Jon Hoel

Birdsong operettas
filled with joy and concern

their perched branches,
hunting between weeds,
smoldered wetness
from the fallen leaves

Birdsong hits like
the hot hissing summer air,
unmoving, sweetness
that follows is eerie,
familiar in tune

within it: affection
comes a bitter currency
to consume, to console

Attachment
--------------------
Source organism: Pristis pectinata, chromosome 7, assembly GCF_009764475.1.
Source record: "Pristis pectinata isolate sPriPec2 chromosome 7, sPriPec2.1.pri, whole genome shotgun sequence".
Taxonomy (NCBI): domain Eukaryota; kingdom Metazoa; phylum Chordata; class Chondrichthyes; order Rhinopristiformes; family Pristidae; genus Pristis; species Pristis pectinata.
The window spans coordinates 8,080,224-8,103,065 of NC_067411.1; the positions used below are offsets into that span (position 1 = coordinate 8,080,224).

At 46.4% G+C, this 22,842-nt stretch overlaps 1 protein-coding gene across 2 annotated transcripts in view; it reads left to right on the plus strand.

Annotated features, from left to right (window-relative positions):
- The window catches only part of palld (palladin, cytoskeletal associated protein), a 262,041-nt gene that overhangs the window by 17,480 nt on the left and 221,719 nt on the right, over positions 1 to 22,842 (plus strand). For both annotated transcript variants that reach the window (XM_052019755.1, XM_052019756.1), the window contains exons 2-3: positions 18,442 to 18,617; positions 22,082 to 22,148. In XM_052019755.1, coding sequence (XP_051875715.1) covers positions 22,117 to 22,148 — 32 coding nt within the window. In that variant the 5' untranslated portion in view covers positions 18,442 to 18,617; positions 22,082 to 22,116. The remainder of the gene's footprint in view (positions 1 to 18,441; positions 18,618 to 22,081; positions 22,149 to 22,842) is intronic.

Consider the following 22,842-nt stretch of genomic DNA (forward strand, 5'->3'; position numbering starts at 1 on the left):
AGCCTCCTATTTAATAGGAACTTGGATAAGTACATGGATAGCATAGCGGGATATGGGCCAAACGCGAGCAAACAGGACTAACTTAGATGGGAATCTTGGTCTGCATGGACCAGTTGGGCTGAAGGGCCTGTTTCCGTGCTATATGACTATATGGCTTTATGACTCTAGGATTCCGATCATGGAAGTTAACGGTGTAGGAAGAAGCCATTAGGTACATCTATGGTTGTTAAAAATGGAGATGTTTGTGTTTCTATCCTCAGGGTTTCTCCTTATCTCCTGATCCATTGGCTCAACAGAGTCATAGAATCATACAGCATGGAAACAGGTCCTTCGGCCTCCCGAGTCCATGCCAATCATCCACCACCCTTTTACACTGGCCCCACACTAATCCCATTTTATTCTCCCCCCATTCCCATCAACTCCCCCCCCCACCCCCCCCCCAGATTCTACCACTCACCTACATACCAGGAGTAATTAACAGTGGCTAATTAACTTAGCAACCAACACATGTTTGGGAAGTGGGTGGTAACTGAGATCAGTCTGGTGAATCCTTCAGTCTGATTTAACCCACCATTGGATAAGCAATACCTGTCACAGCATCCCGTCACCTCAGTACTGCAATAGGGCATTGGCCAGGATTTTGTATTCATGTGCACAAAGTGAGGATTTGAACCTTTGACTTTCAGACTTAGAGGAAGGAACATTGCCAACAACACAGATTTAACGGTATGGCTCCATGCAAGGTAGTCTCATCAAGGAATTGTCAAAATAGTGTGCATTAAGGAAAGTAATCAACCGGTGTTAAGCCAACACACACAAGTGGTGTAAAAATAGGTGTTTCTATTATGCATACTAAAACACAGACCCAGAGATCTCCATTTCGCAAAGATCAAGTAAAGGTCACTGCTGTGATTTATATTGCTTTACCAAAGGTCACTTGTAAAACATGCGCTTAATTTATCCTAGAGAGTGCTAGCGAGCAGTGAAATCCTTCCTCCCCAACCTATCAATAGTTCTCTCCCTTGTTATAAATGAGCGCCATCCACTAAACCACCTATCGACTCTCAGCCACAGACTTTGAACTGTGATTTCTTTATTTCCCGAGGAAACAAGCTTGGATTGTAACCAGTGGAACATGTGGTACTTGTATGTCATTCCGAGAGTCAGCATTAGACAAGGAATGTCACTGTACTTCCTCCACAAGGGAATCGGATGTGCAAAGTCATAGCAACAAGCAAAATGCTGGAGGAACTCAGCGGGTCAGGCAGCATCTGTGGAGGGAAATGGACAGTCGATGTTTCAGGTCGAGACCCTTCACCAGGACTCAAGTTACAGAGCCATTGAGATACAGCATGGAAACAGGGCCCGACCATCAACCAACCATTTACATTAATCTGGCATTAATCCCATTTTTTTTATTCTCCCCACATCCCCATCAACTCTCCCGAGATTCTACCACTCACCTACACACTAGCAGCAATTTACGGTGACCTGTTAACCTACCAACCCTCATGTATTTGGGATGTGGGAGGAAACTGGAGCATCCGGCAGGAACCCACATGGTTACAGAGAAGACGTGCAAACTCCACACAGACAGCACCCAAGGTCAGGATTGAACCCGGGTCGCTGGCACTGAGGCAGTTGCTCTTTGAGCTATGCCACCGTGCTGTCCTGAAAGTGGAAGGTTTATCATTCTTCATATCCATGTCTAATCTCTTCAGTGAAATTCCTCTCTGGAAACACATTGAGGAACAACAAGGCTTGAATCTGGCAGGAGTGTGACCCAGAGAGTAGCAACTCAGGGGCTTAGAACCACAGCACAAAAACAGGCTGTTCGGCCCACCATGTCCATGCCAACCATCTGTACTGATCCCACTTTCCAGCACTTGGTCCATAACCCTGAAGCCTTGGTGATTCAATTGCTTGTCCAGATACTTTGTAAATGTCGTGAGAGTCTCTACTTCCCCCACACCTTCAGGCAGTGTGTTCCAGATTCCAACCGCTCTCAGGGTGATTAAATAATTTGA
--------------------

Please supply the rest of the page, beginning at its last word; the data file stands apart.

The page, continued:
life, an empty use-value

just for a little while.
So long, carte blanche.
When I scoop the bird

lifeless from the grass
into a shoebox, dead 
--someone's overzealous
strychnine pellets--I feel nothing,
I feel empty. What have we lost
in this prying, late capitalism?

Hundreds of sparrows.